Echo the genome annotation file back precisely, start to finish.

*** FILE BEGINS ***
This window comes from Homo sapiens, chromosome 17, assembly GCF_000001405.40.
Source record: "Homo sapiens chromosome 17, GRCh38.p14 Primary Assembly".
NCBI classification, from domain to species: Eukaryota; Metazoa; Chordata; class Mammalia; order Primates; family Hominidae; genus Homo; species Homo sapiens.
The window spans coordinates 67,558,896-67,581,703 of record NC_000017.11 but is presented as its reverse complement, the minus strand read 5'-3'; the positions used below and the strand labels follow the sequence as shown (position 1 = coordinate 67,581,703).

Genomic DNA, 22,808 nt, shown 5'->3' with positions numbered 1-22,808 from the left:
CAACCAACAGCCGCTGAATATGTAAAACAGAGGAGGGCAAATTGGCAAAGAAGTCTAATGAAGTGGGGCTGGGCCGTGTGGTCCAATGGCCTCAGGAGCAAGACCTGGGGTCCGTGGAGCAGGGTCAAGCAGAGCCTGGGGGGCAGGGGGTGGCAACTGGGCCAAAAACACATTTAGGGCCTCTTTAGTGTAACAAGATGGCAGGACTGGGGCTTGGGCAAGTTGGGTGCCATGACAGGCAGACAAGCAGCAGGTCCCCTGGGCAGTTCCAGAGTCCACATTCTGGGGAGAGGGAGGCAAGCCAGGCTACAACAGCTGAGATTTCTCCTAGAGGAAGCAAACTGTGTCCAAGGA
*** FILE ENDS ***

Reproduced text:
This window comes from Homo sapiens, chromosome 17, assembly GCF_000001405.40.
Source record: "Homo sapiens chromosome 17, GRCh38.p14 Primary Assembly".
NCBI classification, from domain to species: Eukaryota; Metazoa; Chordata; class Mammalia; order Primates; family Hominidae; genus Homo; species Homo sapiens.
The window spans coordinates 67,558,896-67,581,703 of record NC_000017.11 but is presented as its reverse complement, the minus strand read 5'-3'; the positions used below and the strand labels follow the sequence as shown (position 1 = coordinate 67,581,703).

Genomic DNA, 22,808 nt, shown 5'->3' with positions numbered 1-22,808 from the left:
CAACCAACAGCCGCTGAATATGTAAAACAGAGGAGGGCAAATTGGCAAAGAAGTCTAATGAAGTGGGGCTGGGCCGTGTGGTCCAATGGCCTCAGGAGCAAGACCTGGGGTCCGTGGAGCAGGGTCAAGCAGAGCCTGGGGGGCAGGGGGTGGCAACTGGGCCAAAAACACATTTAGGGCCTCTTTAGTGTAACAAGATGGCAGGACTGGGGCTTGGGCAAGTTGGGTGCCATGACAGGCAGACAAGCAGCAGGTCCCCTGGGCAGTTCCAGAGTCCACATTCTGGGGAGAGGGAGGCAAGCCAGGCTACAACAGCTGAGATTTCTCCTAGAGGAAGCAAACTGTGTCCAAGGA